Gaming could migrate slowly to UWP (let’s watch the progress of Forza Motorsport 6: Apex) but I see hardcore gamers jumping to another platform before they engage with games from the Windows Store. Xbox could help bring more recognition and respect for Store games though so there’s a glimmer of hope there.

Creators have Apple. What’s left?

Windows for professionals. Security, complex applications and remote management. Windows Server and Windows Pro are the last remaining pillars for Microsoft Windows and PC chip manufacturers. ‘As a service’ models remain an important market too but there’s a lot of open source competition there.

Write more apps, Microsoft.

Microsoft has applications and services and they’ve done the right thing by bringing them to Android and IOS. They need to continue that process and make sure that the UWP version is created with the same features. Microsoft can’t, however,  write the missing Periscope app or the Google Maps or YouTube app. They can’t get near IoT with Windows Store and as for local transport applications (car sharing, taxis, city mobility) there’s even more of a problem. Here’s an example – I use my town’s public transport application to pay for my transport now and I’m locked into Android or IOS if I want to continue to use the developing multi-modal transport system in my town. The watch I wear [on loan from Vodafone] also requires Android or IOS.

This has been a doom-and-gloom opinion article and you may have another opinion. If so, let me know below but I’ve already moved my business away from focusing on mobile Windows (this website is not a part of my 5 year income plan) and I am telling experts around me to be careful about investing in large web-based applications. It’s going to take a lot to convince me that iPads, Android tablets and Chromebooks are not the future of low-cost consumer PCs.

What can you do with Continuum on the Lumix 950 XL? (Detailed test.)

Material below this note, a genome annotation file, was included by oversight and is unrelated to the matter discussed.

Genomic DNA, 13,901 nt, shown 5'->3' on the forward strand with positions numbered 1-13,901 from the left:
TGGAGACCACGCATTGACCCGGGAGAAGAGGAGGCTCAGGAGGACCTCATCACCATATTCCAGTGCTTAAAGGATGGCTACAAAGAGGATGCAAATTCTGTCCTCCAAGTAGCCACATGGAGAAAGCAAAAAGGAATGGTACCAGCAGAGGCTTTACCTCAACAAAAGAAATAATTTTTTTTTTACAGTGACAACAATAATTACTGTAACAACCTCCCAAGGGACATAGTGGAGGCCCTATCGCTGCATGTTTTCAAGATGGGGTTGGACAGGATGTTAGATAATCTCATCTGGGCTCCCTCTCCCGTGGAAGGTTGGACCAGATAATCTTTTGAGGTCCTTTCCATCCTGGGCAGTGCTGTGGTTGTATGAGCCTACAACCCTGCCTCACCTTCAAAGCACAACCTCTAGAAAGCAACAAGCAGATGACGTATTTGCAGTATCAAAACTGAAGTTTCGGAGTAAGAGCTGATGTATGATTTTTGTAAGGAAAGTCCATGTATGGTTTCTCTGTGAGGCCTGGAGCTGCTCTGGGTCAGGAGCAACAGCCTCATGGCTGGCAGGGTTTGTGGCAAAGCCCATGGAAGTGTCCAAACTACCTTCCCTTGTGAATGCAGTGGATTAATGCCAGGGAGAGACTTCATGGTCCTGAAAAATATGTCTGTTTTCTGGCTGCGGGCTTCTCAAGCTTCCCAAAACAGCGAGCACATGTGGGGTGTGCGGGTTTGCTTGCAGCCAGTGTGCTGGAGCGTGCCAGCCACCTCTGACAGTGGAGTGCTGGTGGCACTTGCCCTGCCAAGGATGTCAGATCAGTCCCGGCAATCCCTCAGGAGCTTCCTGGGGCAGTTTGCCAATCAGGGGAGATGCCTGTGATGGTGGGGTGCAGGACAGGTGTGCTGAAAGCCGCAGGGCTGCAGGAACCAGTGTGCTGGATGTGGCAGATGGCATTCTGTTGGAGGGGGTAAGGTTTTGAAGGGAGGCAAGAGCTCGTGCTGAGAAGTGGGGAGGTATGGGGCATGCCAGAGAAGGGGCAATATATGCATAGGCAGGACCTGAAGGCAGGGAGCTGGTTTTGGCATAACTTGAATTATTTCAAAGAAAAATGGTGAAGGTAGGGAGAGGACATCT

Continuum on the Lumia 950 LX is a bit awkward. You think you’re actually using Windows 10 desktop and then the bits of the UI you were expecting aren’t there. Neither are floating apps, Gigabit Ethernet USB dongle support and, the one that keeps catching me out, my taskbar with the Google Chrome icon. It’s not that fast either but here I am. on a Lumia 950 XL connected to my full HD screen, keyboard and mouse via the  docking station writing this article. I’m using the Edge browser access my WordPress back-end and it’s not bad. I’m writing without any sort of latency between key-press and characters appearing on the screen and I feel like I’m using a desktop quality browser. Here, let me grab a screenshot using the Windows key and the Print Screen button on my USB-connected keyboard.


That screenshot was as easy as it is on a Windows PC. As I move to try to right-click on the suggested word corrections I’m met with a block. I can’t find any way to auto-correct the underlined words and now I’m annoyed. Oh wait, there they are, showing up on the bottom of the phone screen, way out of my view and absolutely useless as I have to take a hand off the keyboard to use them.

It’s things like this that will really annoy the average Windows 10 user trying to get to grips with Continuum and that’s not all. Consider the 950 XL, one of the most powerful smartphones on the market, as a poor performer when it comes to desktop operations. Expectations are high as you communicate through what you think is Windows 10 desktop but when things slow down, you feel like you’re on a 2010 netbook. As I start-up Groove Music and Twitter the experience degrades to frustrating. The scroll button on the mouse has stopped working, my background music has stopped too. Groove Music crashed.

I’m using Windows 10 version 10.0.10586 here and I don’t really know if its Windows 10 that’s the problem or the Lumia 950 XL which was heavily criticized for instability when it launched. I’ll carry on. I’ll continue to work through a number of ‘situations’ and report as I go along.

YouTube (Via Edge browser.)

Before I start I save my draft here and check my Internet speed via Speedtest which downloads easily through the Store. It doesn’t open on my desktop screen as it doesn’t support Continuum but having the phone as a second screen allows me to continue writing here as it performs the test. 15 Mbps down, 5 Mbps up. No issues there. Big Buck Bunny at 1080p is quick to load and quick to reach a full buffer and 1080 playback resolution. Perfect. Searching on the YouTube website is quick. The 1080p 60 fps version works smoothly too. At the end of the test I feel like I’m on a slow laptop with a good video decoder, a bit like the experience you get on the cheap Windows 10 tablets, which, it has to be mentioned, are cheaper than this Lumia 950 XL

Google Docs (Via Edge Browser)

As I access Google Docs everything looks OK. I switch quickly between two docs and the web app stops responding. It’s crashed the tab. I try again and discover that the trick is to wait until the document is completely loaded before trying to edit. That can take 10-20 seconds which isn’t good if you’ve got something you want to edit.